Monday, September 19, 2011

Marvel Boycott Diary #15: Kirby Link Round-Up

The Marvel Boycott continues. Some more-or-less random links, some only tangentially related to the boycott:  

What Kirby Did: Critic and cartoonist Matt Seneca writes about a Jack Kirby action page, noting that "how much sharper Kirby’s sequencing got after his 1979-80 stint as an animation artist for Ruby-Spears. A few years roughing out stories for a medium in which the audience plays the role of passive receptor rather than active participant had subtly changed Kirby’s comics art once he returned. "
Do Boycotts Work? Lots of talk on the internets in reaction to Steve Bissette's call for a boycott of Marvel. Many people say boycotts don't work, or only harm the little guys, like retailers and the current creators of Marvel comics who are working on those Kirby characters. I feel that boycotts and petitions that threaten boycotts can be effective in shaming or scaring companies into action. The latest evidence is the campaign led by to get advertisers to pull out of Glenn Beck's show on Fox News, which ultimately resulted in Beck's termination. At its peak, the Glenn Beck boycott involved almost 300, 000 people and was costing Fox half a million dollars per week.  

Gandhi on boycotts and imperialism 1: "Economics that hurt the moral well-being of an individual or a nation are immoral and therefore sinful. Thus the economics that permit one country to prey upon another are immoral. It is sinful to buy and use articles made by sweated labour. It is sinful to eat American wheat and let my neighbour the grain-dealer starve for want of custom." (Young India, 13-10-1921)  

Gandhi on boycotts and imperialism 2: "It is my claim that as soon as we have completed the boycott of foreign cloth we shall have evolved so far that we shall necessarily give up the present absurdities and remodel national life in keeping with the ideal of simplicity and domesticity implanted in the bosom of the masses. We will not then be dragged into an imperialism which is built upon exploitation of the weaker races of the earth, and the acceptance of a giddy materialistic civilization protected by naval and air forces that have made peaceful living almost impossible. On the contrary we shall then refine that imperialism into a commonwealth of nations which will combine, if they do, for the purpose of giving their best to the world and of protecting, not by brute force but by self -suffering, the weaker nations or races of he earth. Non-cooperation aims at nothing less than this revolution in the thought world. " (Young India, 29-6-1921)  

Joining the Boycott? The writer James Vance (Kings in Disguise) thinks that calls for a boycott are "naive" and that "reasonable appeals" to the company are probably "forlorn," but still has the gumption to state that, "From a moral standpoint, I agree that Marvel should make some kind of a good-faith financial gesture to Kirby’s heirs."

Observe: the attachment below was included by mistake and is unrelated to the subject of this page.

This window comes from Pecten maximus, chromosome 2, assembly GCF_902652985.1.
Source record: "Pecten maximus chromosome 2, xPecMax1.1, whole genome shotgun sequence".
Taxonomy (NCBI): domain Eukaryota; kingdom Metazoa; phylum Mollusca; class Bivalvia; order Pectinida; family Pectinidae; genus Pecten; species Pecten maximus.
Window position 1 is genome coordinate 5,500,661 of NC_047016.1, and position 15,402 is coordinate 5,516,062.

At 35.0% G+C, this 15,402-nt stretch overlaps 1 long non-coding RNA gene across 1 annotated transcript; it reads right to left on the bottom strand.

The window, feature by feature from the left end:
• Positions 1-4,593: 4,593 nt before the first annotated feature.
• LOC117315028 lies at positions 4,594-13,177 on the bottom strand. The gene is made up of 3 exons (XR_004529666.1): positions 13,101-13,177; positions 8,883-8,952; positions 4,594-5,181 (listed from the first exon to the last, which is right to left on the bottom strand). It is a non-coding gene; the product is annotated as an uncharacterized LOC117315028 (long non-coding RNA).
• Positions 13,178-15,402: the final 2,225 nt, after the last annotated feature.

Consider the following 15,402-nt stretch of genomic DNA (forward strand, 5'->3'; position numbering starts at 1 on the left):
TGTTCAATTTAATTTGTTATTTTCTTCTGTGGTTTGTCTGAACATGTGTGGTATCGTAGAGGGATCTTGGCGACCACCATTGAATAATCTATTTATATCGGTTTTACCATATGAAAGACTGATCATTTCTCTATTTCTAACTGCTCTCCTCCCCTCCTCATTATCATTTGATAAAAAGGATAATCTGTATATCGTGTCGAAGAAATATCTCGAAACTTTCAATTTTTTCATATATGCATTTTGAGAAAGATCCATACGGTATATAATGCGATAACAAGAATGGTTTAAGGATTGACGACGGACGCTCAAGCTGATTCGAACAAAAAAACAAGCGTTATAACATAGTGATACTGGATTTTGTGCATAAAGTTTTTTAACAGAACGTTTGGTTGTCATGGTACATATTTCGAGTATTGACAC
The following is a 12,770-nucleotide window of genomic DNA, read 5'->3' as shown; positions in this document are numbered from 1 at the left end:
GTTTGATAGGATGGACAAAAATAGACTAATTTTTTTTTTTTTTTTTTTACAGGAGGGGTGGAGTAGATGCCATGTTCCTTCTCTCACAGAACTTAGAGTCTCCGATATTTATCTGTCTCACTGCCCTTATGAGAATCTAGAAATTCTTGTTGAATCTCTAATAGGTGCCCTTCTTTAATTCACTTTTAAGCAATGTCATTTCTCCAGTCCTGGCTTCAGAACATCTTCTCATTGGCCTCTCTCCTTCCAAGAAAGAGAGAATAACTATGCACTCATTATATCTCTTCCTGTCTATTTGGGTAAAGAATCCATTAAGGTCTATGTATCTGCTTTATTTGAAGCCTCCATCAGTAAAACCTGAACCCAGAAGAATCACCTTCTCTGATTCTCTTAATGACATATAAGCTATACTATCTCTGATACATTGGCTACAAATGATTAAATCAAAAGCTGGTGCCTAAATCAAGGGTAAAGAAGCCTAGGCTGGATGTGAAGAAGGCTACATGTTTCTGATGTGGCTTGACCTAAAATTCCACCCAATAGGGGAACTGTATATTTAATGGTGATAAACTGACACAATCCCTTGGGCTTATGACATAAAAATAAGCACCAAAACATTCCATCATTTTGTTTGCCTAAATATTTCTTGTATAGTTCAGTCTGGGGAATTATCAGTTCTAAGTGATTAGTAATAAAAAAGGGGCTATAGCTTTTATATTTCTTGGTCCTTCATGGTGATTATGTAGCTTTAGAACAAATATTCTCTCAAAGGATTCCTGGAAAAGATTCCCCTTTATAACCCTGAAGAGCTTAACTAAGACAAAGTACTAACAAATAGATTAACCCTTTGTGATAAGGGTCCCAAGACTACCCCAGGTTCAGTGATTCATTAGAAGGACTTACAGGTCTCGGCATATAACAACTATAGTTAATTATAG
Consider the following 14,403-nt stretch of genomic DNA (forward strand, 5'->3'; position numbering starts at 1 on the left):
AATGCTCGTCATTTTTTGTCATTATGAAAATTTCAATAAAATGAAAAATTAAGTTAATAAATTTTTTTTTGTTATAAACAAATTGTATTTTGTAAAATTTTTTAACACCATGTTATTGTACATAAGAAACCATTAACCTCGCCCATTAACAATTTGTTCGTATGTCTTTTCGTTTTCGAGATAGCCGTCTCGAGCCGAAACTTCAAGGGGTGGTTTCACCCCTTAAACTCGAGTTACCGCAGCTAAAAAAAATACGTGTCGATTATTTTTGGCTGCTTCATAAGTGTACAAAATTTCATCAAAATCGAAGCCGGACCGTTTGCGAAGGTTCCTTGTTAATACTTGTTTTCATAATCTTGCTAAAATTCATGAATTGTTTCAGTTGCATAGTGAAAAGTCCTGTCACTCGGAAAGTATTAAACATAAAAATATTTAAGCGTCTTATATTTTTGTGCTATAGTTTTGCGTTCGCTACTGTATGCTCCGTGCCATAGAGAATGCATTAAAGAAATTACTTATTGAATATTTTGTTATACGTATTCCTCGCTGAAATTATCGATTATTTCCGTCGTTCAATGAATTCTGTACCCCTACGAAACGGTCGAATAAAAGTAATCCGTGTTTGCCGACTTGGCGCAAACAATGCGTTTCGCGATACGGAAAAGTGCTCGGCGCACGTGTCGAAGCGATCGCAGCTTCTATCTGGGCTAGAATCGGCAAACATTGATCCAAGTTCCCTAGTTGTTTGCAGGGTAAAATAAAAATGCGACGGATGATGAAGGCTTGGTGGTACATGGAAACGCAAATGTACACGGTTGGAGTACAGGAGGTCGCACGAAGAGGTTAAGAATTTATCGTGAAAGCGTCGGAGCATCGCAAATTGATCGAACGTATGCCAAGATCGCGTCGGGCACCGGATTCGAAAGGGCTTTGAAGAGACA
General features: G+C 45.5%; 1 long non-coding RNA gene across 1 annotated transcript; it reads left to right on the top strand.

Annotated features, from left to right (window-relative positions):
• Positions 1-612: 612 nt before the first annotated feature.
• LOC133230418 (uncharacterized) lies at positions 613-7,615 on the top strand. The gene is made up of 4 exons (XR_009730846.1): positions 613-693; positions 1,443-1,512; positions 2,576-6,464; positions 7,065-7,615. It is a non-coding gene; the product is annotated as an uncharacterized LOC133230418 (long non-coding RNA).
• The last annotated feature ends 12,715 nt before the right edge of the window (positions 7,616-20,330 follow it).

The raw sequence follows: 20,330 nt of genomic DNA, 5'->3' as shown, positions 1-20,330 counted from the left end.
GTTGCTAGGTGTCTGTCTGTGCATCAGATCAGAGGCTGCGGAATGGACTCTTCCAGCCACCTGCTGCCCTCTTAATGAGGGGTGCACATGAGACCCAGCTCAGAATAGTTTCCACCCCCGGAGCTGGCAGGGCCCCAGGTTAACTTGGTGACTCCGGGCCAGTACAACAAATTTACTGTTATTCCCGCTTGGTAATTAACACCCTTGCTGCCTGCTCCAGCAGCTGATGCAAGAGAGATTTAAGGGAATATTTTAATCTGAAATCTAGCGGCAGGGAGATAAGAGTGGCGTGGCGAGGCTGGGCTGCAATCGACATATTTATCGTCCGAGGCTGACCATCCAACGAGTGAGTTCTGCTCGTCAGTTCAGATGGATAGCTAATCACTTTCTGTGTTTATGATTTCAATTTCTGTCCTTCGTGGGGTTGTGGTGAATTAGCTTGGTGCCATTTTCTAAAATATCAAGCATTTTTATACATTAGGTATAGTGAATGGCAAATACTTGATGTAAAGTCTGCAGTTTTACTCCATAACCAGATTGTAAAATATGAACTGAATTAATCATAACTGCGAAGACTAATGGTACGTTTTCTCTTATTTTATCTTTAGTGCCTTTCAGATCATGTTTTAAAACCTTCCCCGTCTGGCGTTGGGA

Credit for Kirby 1: Comic shop retailer Mike Sterling has pointed out that the new DC 52 title OMAC #1, based on a character created by Jack Kirby, does not credit Kirby anywhere in the book, This is an important lapse, since DC has generally been very good with these sorts of credits over the last few years and their willingness to give credit (except when a lawsuit is involved) has been an influence on the boycott. My thinking is, if DC can include a simple "created by..." blurb on the first page of every comic book, why can't Marvel? The OMAC example is also important since the book is being illustrated by Keith Giffen in a Kirby style. (Tony Isabella has some thoughts on this too.)
Credit for Kirby 2: At the Kirby museum, blogger Robert Steibel presents a trio of posts about the auteur theory of comics ( 1 2 3) and Jack Kirby's place in that theory. So, is Kirby an auteur?
"I think the answer is yes. I think that if you look only at the visuals — the style of the art, the dynamics, the compositions, and ignore the text and the quality of the inks and the colors — you are seeing Jack Kirby as the Pure Auteur of his 1960s stories. In your mind, you can travel back to the moment where Kirby stuffed his story into an envelope and mailed it to NYC, and you can glimpse his personal vision — Jack Kirby: Pure Auteur. But, there is no denying the published book is much more of a collaboration. You can’t dismiss Lee and the other personnel’s contributions to the finished product, so in that sense, I suggest you have to think of Jack as what I’ll call the “Principal Auteur” of the published book: Jack wasn’t working from a full script like most comics artists in a traditional writer/artist relationship, in reality, Jack Kirby conceived of and wrote the original story with visuals and liner notes. Jack is the principal storyteller."
Boycott Marvel!

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